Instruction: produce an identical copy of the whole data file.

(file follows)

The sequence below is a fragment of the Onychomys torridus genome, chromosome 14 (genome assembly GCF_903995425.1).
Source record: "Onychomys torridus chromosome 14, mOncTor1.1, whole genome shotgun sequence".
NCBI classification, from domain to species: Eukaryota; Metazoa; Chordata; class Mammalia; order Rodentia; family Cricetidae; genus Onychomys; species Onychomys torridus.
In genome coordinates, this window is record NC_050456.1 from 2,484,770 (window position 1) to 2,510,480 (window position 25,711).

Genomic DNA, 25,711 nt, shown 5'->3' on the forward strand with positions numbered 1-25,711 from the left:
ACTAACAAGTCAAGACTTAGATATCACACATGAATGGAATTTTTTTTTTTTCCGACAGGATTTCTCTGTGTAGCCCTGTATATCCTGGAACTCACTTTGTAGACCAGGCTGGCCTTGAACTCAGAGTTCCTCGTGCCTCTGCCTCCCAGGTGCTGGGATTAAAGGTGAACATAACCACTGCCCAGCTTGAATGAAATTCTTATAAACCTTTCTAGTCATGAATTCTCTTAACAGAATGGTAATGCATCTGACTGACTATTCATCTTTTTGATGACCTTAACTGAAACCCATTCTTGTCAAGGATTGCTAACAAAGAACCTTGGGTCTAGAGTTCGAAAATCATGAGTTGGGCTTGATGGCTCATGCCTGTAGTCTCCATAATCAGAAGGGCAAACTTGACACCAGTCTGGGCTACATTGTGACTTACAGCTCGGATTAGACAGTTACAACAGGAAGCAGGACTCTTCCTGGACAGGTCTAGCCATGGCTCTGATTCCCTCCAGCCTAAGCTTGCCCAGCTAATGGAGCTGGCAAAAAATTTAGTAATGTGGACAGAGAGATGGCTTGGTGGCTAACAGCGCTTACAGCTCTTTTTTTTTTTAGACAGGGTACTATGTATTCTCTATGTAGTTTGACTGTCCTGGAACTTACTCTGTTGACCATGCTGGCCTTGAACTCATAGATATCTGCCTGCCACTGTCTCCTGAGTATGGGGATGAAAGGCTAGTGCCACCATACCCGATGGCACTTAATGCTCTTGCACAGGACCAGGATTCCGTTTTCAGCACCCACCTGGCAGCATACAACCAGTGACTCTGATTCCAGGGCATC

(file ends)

The sequence below is a fragment of the Onychomys torridus genome, chromosome 14 (genome assembly GCF_903995425.1).
Source record: "Onychomys torridus chromosome 14, mOncTor1.1, whole genome shotgun sequence".
NCBI classification, from domain to species: Eukaryota; Metazoa; Chordata; class Mammalia; order Rodentia; family Cricetidae; genus Onychomys; species Onychomys torridus.
In genome coordinates, this window is record NC_050456.1 from 2,484,770 (window position 1) to 2,510,480 (window position 25,711).

Genomic DNA, 25,711 nt, shown 5'->3' on the forward strand with positions numbered 1-25,711 from the left:
ACTAACAAGTCAAGACTTAGATATCACACATGAATGGAATTTTTTTTTTTTCCGACAGGATTTCTCTGTGTAGCCCTGTATATCCTGGAACTCACTTTGTAGACCAGGCTGGCCTTGAACTCAGAGTTCCTCGTGCCTCTGCCTCCCAGGTGCTGGGATTAAAGGTGAACATAACCACTGCCCAGCTTGAATGAAATTCTTATAAACCTTTCTAGTCATGAATTCTCTTAACAGAATGGTAATGCATCTGACTGACTATTCATCTTTTTGATGACCTTAACTGAAACCCATTCTTGTCAAGGATTGCTAACAAAGAACCTTGGGTCTAGAGTTCGAAAATCATGAGTTGGGCTTGATGGCTCATGCCTGTAGTCTCCATAATCAGAAGGGCAAACTTGACACCAGTCTGGGCTACATTGTGACTTACAGCTCGGATTAGACAGTTACAACAGGAAGCAGGACTCTTCCTGGACAGGTCTAGCCATGGCTCTGATTCCCTCCAGCCTAAGCTTGCCCAGCTAATGGAGCTGGCAAAAAATTTAGTAATGTGGACAGAGAGATGGCTTGGTGGCTAACAGCGCTTACAGCTCTTTTTTTTTTTAGACAGGGTACTATGTATTCTCTATGTAGTTTGACTGTCCTGGAACTTACTCTGTTGACCATGCTGGCCTTGAACTCATAGATATCTGCCTGCCACTGTCTCCTGAGTATGGGGATGAAAGGCTAGTGCCACCATACCCGATGGCACTTAATGCTCTTGCACAGGACCAGGATTCCGTTTTCAGCACCCACCTGGCAGCATACAACCAGTGACTCTGATTCCAGGGCATC